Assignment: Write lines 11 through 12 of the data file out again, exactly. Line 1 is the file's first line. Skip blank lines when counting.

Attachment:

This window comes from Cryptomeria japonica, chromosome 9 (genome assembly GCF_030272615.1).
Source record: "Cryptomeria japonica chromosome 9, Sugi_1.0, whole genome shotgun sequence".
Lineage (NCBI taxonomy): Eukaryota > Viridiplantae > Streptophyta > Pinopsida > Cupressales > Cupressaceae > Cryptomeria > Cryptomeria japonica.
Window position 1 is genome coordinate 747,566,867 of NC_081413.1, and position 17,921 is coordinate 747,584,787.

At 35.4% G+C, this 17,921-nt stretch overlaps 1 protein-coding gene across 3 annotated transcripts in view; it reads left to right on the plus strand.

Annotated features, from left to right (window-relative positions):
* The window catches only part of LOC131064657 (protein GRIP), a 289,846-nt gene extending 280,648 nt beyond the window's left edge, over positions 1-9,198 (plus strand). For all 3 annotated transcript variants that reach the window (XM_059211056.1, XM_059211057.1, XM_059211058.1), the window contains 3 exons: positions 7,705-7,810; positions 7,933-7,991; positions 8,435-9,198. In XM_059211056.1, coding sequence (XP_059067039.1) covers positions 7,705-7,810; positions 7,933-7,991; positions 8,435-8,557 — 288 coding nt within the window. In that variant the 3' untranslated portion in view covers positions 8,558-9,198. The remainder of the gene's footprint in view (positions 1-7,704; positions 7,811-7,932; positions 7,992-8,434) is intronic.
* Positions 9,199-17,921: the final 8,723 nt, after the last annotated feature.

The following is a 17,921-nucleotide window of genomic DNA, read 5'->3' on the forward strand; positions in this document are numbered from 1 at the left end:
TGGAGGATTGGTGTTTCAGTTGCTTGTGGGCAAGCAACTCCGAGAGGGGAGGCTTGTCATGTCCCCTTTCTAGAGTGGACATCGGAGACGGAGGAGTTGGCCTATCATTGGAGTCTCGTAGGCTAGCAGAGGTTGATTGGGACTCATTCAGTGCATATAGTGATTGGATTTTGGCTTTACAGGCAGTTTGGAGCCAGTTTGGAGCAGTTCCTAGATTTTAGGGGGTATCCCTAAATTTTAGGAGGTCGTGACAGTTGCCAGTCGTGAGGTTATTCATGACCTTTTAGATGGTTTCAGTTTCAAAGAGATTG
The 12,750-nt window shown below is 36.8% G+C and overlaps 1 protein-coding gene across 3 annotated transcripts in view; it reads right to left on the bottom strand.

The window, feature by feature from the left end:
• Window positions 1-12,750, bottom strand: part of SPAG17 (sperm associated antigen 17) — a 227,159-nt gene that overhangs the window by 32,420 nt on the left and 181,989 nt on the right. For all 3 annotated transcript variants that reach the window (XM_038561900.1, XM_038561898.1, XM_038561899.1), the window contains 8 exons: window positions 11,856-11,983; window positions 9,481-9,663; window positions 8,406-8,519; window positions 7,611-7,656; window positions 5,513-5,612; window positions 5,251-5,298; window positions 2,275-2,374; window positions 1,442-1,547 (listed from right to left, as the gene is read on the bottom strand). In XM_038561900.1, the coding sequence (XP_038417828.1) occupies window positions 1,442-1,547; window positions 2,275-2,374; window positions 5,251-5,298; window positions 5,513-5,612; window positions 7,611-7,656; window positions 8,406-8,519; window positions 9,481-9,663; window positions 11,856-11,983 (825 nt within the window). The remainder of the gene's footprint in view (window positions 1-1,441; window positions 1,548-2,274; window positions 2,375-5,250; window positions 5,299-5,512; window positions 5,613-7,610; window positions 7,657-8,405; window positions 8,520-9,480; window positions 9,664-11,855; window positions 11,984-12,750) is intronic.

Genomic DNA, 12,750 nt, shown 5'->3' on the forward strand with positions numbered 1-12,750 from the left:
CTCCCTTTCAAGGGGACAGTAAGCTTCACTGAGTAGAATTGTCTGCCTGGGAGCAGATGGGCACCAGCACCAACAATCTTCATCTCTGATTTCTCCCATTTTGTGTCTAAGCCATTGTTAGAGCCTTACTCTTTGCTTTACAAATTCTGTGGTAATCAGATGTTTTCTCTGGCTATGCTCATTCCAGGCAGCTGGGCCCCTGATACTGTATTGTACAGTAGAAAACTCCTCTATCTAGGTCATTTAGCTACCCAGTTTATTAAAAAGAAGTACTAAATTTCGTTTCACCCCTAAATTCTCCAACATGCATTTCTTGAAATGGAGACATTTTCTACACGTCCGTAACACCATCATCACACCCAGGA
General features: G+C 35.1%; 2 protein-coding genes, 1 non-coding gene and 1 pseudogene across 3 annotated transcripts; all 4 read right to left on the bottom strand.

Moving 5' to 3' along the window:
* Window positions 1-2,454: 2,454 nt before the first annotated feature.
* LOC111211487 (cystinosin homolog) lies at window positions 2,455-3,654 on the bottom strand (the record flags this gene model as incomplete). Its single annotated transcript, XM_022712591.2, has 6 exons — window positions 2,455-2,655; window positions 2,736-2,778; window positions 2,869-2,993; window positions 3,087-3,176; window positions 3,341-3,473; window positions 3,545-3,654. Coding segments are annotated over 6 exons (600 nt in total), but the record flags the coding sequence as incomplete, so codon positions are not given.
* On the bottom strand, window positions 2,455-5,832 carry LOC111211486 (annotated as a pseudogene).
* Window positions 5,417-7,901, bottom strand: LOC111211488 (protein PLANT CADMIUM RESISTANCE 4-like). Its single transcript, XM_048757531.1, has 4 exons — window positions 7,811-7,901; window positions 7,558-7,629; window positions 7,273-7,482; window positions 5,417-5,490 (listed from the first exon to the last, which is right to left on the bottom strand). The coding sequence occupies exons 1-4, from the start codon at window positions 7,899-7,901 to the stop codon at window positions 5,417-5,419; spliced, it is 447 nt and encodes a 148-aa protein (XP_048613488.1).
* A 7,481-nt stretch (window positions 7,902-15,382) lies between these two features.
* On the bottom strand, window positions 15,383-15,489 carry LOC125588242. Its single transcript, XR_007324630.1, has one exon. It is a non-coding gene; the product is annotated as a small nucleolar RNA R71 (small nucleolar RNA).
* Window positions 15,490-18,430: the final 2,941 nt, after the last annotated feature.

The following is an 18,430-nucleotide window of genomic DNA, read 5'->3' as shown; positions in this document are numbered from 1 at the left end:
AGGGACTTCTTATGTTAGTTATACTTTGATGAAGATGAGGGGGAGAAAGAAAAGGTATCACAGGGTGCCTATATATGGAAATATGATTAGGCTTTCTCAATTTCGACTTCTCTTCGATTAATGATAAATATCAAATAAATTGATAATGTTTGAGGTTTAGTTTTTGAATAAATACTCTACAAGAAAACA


The 12,750-nt window shown below is 36.8% G+C and overlaps 1 protein-coding gene across 3 annotated transcripts in view; it reads right to left on the bottom strand.

The window, feature by feature from the left end: